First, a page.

- First choose the smallest aperture and ISO possible, say f/22 and ISO 100,
- Your camera´s inbuilt light meter will tell you what time to set for shutterspeed.
- Now focus one third into the scene and to avoid camera shake use self timer or timer remote controller.
- Go out and try several shots and compare afterwards, in time you will get practice and be more confident with your manual settings.
Friday, March 20, 2009
Ross Island is a small peninsula in Lough Leane near Killarney in the largest National Park in Ireland with some 20 thousand acres of beautiful scenery. Here you still find undisturbed old woodlands which is rare in Ireland as forests were cleared for different reasons in the past. Ever changing views of mountains and lakes, islands and rivers and of course fauna and flora are worth regular visits with or without your camera.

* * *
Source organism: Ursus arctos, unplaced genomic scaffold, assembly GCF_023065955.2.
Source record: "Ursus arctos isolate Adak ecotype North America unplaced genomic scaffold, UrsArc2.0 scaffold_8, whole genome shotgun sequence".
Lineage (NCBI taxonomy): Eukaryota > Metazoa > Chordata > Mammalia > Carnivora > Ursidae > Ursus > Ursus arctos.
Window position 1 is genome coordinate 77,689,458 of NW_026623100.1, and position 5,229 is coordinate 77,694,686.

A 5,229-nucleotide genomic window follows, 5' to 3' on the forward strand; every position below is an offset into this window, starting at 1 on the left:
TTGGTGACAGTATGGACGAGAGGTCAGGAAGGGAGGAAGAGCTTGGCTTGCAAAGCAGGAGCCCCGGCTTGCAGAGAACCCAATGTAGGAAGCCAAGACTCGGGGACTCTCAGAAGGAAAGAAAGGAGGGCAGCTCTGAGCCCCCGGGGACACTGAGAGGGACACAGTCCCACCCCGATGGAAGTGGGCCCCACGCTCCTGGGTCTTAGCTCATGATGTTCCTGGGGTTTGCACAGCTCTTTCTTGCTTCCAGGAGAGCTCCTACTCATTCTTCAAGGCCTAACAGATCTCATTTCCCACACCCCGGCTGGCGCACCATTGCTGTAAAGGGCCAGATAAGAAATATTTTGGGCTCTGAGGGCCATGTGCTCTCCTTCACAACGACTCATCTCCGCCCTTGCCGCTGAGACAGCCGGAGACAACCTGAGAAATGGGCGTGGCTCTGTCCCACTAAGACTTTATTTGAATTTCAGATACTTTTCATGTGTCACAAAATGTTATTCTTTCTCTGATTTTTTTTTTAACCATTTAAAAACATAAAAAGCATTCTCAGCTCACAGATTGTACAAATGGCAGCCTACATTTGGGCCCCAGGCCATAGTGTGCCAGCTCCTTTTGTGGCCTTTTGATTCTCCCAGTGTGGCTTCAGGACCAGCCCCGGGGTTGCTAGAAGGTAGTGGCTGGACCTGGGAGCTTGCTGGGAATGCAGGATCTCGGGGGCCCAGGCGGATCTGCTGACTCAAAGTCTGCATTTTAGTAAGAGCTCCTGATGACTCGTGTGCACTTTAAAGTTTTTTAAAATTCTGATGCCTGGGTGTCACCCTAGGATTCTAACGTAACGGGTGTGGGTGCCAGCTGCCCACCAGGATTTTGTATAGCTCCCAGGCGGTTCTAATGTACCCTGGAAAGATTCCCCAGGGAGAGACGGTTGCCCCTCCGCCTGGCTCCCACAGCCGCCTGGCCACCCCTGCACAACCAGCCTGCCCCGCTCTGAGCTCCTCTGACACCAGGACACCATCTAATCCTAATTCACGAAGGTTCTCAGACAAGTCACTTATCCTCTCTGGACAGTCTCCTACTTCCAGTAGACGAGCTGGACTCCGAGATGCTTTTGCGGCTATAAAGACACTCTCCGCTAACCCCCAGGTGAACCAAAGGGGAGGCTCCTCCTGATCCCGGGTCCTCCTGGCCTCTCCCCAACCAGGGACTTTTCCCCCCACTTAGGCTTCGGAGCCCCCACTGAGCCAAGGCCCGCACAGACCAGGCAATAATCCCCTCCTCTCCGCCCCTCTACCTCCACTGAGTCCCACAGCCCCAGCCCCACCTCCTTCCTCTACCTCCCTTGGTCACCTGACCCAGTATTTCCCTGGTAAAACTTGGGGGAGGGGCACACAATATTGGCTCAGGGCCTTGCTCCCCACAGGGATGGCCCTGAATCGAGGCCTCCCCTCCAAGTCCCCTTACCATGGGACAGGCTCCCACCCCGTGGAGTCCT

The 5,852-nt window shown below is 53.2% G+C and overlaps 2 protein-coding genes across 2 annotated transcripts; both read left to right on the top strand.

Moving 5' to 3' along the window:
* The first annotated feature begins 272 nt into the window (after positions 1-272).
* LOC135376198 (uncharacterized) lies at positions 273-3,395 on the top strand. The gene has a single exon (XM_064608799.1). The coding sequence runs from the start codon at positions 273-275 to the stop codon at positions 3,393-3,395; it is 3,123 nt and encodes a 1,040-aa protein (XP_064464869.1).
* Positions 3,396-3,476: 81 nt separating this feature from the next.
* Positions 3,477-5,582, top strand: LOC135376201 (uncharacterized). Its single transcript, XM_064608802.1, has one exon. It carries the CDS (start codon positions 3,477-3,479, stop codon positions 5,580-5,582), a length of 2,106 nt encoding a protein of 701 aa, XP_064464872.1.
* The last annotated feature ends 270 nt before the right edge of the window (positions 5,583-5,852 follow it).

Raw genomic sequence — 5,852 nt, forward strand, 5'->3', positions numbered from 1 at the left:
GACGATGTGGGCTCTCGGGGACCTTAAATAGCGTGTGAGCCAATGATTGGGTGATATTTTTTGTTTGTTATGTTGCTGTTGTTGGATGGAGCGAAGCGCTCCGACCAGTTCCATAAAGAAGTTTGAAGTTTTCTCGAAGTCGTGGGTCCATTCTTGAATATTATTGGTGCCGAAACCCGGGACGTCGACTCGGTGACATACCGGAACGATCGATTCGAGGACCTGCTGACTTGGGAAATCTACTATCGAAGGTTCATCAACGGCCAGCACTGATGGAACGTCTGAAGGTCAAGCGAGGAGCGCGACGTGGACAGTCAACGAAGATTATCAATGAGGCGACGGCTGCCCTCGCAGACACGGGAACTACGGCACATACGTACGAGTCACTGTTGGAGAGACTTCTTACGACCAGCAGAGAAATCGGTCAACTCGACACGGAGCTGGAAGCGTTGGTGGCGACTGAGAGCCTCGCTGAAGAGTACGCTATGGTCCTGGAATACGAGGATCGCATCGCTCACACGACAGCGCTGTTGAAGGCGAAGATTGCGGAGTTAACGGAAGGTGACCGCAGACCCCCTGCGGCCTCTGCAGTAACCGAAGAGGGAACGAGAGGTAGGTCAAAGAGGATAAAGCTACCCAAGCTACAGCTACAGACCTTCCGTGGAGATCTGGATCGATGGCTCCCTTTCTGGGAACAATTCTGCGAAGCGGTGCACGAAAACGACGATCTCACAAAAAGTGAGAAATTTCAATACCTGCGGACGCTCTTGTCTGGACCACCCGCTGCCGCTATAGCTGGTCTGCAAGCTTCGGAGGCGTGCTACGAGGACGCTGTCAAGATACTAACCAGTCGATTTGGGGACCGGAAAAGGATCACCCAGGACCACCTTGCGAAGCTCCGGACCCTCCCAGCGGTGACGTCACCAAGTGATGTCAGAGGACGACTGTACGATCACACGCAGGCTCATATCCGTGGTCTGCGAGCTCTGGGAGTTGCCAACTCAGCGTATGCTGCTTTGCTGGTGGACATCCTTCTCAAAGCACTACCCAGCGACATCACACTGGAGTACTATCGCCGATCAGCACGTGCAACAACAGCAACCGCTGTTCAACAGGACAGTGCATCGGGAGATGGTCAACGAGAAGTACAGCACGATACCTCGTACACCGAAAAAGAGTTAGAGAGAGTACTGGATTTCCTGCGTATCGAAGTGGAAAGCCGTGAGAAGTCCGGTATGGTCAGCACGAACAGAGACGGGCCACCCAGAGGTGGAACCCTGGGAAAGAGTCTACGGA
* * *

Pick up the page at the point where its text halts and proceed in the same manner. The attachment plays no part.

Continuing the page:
On a beautiful spring day like yesterday everything felt just great, and some things tasted great - like the fresh green shots of wild garlic.
A warm and gentle breeze, excited little birds all bore witness of things to come, like ...summer?
If you want to see more photos go to www.skelligphoto.com
Thursday, March 19, 2009
To get a "pleasing" composition, the Rule of Thirds is the first composition pillar photographers and painters will somehow use.
It is quite simple and after trying to apply it to your pictures for some time it will come to you almost without thinking.